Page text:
• A rendering command includes one or more codes indicating a desired operation and may also include associated data such as location and/or color. A rendering command may indicate pixel values indirectly by specifying the vertices of a graphics primitive (e.g. a line, triangle, quad) or set of primitives (e.g. a quad strip or triangle fan). Such rendering commands are also called “hardware acceleration commands.” Alternatively, a rendering command may explicitly indicate a value (e.g. an RGB value) to be assigned to a pixel; may assign a pixel value according to a location in a bitmap, texture map, or other type of map; and/or may assign a pixel value based on a lighting operation or other rendering operation. Such rendering commands are also called “value assignment commands.” While value assignment is typically much slower than hardware acceleration, an appropriate hardware acceleration command may not be available for a particular object or pattern to be drawn (for example, an unusual dash/dot line pattern).
  • Rendering commands S20 a,b may be compliant with an instruction set of the processing unit 310. For example, a rendering command S20 typically includes one or more opcodes, which indicate operations to be performed by the processing unit 310, and one or more operands, which indicate registers of the processing unit 310, addresses in local memory 330, and/or data values to be processed according to that operation or operations. Rendering commands S20 a,b may also be compliant with a shading language such as ARB Shading Language (Architecture Review Board) or OpenGL Shading Language (OpenGL), Cg (NVIDIA), or DirectX High-Level Shader Language (HLSL) (Microsoft).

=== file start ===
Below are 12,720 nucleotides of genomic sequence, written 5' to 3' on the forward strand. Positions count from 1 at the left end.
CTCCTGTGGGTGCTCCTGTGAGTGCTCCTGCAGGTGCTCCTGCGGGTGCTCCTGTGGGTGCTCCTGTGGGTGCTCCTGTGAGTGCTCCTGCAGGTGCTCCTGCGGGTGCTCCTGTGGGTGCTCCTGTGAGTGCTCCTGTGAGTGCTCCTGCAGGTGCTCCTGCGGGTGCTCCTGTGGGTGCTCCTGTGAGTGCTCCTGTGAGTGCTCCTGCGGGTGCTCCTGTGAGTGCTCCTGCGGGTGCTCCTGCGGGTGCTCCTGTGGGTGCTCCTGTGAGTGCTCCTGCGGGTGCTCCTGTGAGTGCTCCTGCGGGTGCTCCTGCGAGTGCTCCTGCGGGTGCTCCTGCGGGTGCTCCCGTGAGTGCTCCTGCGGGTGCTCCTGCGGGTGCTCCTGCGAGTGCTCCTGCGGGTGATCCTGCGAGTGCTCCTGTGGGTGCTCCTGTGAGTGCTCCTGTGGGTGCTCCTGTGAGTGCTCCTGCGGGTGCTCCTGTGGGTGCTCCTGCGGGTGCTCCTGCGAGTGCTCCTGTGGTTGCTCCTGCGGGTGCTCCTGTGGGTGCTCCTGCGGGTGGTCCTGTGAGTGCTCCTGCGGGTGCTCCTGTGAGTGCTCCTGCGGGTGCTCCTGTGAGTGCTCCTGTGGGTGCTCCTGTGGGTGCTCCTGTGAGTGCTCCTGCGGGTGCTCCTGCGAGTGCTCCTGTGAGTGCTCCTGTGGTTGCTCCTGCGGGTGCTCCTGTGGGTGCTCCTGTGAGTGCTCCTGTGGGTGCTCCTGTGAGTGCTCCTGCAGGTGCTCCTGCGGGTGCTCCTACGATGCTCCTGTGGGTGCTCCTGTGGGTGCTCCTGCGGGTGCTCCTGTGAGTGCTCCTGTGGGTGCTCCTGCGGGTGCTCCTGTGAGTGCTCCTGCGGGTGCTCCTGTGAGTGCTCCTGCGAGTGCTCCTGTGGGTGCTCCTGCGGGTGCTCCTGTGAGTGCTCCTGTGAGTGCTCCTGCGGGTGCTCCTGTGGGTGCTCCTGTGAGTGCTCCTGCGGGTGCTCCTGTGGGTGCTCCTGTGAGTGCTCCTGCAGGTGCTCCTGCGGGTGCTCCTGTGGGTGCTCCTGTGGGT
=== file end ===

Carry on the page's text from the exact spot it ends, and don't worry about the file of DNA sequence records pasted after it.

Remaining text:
• Delivery of rendering commands 520 a,b to graphics controller G10 for execution may occur by any path or procedure suitable for the particular implementation of display server D100. Typically, a server program 200 is configured to store rendering commands to system memory, and the rendering commands are then copied to local memory 330 for execution by graphics controller G10. For example, a server program 200 may store rendering commands to a command buffer in system memory, with contents of the buffer being copied periodically (e.g. via memory interface 340) to a command buffer in local memory 330. One or both of these buffers may be implemented as a circular queue (also called a circular buffer or ring buffer). Copying of rendering commands may be initiated upon a specified fill condition of the buffer in system memory and/or of the buffer in local memory 330. Display server D100 may be configured such that rendering commands outputted by different server programs 200 are stored to respective buffers in different areas of system memory.